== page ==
A woman arrested after scaling lower parts of the Statue of Liberty in a dramatic July 4th protest is a native of the Democratic Republic of the Congo who has been active in the resistance movement against Trump administration immigration policies, according to media reports.
A federal official identified her as Therese Okoumou. The official was not authorized to discuss the incident and spoke to the Associated Press on the condition of anonymity.
Okoumou was charged with misdemeanor trespassing and disorderly conduct. Prosecutors said on that she will appear before a judge Thursday afternoon
Okoumou had hoisted herself up the robes of the statue to protest the separation of immigrant children from parents who cross the U.S.-Mexico border illegally, she told police.
The activist, identified by The Daily News as a personal trainer by profession, was arrested and charged with federal trespassing, disorderly conduct and other charges.
Okoumou, 44, of Staten Island, has lived in New York for at least the last 10 years, The Daily News reports, citing official records.
She recently joined the protest group Rise and Resist, which earlier Wednesday had unfurled an "Abolish ICE" banner at the base of the statue, targeting the federal Immigration and Customs Enforcement agency.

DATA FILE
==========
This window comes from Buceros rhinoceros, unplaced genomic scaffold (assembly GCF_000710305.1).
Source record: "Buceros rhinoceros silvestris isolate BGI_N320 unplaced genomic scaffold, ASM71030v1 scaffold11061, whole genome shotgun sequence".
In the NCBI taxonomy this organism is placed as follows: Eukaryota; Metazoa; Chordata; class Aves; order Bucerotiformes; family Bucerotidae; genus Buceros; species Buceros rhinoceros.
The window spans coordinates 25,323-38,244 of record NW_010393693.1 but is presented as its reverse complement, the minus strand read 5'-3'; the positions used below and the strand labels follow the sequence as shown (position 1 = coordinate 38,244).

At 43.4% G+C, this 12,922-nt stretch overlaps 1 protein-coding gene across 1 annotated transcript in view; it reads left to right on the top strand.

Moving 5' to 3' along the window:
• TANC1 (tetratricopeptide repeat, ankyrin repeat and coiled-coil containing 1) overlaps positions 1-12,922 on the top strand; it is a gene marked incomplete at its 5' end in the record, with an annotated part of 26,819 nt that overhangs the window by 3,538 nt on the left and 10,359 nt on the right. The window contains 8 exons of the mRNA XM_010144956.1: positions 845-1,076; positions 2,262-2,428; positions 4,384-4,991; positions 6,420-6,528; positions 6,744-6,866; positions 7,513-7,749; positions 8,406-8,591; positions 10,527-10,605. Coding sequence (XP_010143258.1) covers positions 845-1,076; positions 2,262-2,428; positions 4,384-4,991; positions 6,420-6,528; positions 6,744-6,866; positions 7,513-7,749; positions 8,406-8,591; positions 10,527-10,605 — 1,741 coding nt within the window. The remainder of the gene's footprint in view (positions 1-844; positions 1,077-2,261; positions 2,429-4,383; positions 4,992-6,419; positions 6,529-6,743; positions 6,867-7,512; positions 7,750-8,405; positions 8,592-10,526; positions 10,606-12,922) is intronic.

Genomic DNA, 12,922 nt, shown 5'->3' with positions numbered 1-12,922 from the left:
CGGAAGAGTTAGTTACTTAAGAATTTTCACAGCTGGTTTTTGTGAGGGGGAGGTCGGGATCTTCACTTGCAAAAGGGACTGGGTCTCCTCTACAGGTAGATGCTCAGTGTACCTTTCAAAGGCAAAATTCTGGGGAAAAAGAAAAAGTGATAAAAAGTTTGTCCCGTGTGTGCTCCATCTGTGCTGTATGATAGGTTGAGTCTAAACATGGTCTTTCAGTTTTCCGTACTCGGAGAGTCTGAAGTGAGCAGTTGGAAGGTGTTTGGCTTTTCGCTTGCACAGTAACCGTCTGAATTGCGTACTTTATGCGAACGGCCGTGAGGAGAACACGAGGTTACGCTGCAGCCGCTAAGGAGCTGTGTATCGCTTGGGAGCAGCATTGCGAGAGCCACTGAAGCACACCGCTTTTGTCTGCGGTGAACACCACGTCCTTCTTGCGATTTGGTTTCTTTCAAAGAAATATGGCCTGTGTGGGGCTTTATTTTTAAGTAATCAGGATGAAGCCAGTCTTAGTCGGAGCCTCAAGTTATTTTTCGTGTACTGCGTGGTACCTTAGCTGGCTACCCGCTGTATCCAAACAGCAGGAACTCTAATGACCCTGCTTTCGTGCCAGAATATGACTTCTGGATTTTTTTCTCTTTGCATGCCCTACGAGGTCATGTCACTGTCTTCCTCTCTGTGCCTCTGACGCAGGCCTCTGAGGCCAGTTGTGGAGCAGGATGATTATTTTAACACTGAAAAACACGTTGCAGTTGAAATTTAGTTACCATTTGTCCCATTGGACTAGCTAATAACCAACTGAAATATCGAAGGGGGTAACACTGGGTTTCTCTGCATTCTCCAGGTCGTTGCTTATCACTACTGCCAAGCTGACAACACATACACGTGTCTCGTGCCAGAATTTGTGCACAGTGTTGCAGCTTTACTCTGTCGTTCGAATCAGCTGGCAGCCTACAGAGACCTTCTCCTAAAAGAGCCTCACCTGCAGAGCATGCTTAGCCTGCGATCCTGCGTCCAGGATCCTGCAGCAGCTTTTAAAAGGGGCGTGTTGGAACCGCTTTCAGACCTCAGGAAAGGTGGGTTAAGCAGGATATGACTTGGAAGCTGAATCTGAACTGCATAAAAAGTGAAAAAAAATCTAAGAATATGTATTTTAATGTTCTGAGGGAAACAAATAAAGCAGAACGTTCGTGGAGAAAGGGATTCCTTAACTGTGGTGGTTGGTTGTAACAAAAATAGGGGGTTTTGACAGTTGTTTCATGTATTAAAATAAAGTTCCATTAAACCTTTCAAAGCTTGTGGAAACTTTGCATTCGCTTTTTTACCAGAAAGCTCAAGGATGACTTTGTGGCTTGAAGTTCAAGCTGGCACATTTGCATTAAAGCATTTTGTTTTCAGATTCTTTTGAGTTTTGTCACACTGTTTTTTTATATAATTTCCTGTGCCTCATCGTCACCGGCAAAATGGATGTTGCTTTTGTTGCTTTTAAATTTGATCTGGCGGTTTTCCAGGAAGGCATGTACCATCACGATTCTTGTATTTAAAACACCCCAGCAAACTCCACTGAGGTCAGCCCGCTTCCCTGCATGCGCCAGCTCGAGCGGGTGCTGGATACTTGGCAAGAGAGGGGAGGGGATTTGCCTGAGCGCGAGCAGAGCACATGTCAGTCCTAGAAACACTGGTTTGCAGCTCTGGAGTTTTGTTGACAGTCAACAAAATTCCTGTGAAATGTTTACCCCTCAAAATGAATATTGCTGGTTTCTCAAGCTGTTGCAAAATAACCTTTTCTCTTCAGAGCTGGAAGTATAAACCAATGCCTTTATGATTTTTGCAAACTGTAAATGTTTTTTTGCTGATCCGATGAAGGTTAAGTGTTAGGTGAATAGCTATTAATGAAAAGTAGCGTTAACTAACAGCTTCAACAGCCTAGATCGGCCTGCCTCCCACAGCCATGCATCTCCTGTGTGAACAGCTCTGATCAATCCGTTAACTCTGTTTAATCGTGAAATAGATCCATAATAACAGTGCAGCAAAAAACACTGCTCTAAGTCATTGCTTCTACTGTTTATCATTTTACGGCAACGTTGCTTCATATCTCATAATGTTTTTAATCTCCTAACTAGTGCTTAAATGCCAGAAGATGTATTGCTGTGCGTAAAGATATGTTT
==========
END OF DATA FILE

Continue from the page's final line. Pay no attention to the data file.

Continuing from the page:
ICE, a division of the Department of Homeland Security, has been the key agency in the arrest and deportation of unauthorized immigrants inside the U.S.
Seven members of Rise and Resist were charged earlier Wednesday with violating federal laws against hanging banners from the monument, Jerry Willis, a spokesman with the National Park Service, told USA TODAY.
Jay Walker, one member of Rise and Resist, tells The Daily News that climbing the statue was not part of the group's protest plan and that Okoumou apparently decided to do that on her own.
The New York-based group opposes President Donald Trump’s administration and advocates ending deportations and family separations at the U.S.-Mexico border.
New York cops with ropes and ladders scaled up a portion of the statue to coax her down on live TV. She can been seen traversing the base of the statue and sitting in the folds of the statue's dress and under Lady Liberty's sandal.
Willis said the national monument was closed out of "an abundance of caution" following both incidents. Tourists were loaded on boats off the island and no new boats headed for the island, he said.
In February 2017, someone hung a banner reading “Refugees Welcome” from the observation deck. The sign was taken down about an hour after being discovered.
A year earlier, a West Virginia man with psychological problems was sentenced to time served after calling in a bomb threat. His call forced the evacuation of Liberty Island, sending 3,200 people on boats back to Lower Manhattan and New Jersey.
The statue, a gift from France, was dedicated in 1886. It became a welcoming symbol for immigrants and refugees coming to the U.S.
Contributing: The Associated Press